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I was fortunate to stumble upon the France is AI event this past week. As much as I dislike the name of the conference - I mean really, we cannot always directly translate phrases from one language to another without ensuring the result has the same impact as in he original language. Or perhaps it’s me who doesn’t get the clever play on words and charming double meaning?

The mission of France is AI is to support and promote the French Artificial Intelligence ecosystem while building bridges with the other AI hubs, locally and internationally. It was the conference’s second edition, two days of roundtables, talks, and startup competition with researchers, entrepreneurs, executives and VCs.

Overall, the event was very interesting and sometimes insightful. As someone who works on the creative (not technical) side of the industry, it helped me discover and understand some of the processes used by engineers and data experts. Vocabulary is key, and some of the meanings attached to simple words like “features” are not always the same from one field to another.

In machine learning and pattern recognition, a feature is an individual measurable property or characteristic of a phenomenon being observed. Choosing informative, discriminating and independent features is a crucial step for effective algorithms in pattern recognition, classification and regression.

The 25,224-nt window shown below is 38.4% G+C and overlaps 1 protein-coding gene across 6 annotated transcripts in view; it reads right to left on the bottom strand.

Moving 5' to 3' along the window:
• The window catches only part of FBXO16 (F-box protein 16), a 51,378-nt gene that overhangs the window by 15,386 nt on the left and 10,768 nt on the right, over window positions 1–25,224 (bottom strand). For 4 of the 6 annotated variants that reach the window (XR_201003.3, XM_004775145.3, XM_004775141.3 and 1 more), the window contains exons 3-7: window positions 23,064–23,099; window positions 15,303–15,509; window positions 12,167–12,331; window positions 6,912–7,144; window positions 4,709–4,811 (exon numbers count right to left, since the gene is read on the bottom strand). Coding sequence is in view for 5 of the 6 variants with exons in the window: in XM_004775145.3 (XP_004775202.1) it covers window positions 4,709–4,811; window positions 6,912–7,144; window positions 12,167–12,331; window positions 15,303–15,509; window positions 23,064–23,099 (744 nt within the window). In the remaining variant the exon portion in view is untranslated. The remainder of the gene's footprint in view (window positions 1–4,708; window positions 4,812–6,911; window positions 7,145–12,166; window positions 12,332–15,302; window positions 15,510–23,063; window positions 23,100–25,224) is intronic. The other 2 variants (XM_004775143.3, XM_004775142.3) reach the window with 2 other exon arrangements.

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There were speakers from various companies and organizations, the usual suspects such as Microsoft, Facebook, Walmart, Twitter, Criteo, Huawei, SNCF, etc. As well as educational institutions such as ENS, INRIA, Rouen University, UPMC.

For me, the most interesting discovery was that of Women in AI (fortunate not to be named “Women are AI”), as per their website: “We are a group of passionate international women who are experts and self-trained in the field of Artificial Intelligence. We felt the lack of diversity of women in this field and we want to change it.” Moon Asghari represented the community and gave an interesting talk about their support in closing the gender gap, education, research and studies.

I'm looking forward to next year's edition. Hopefully France will still be AI.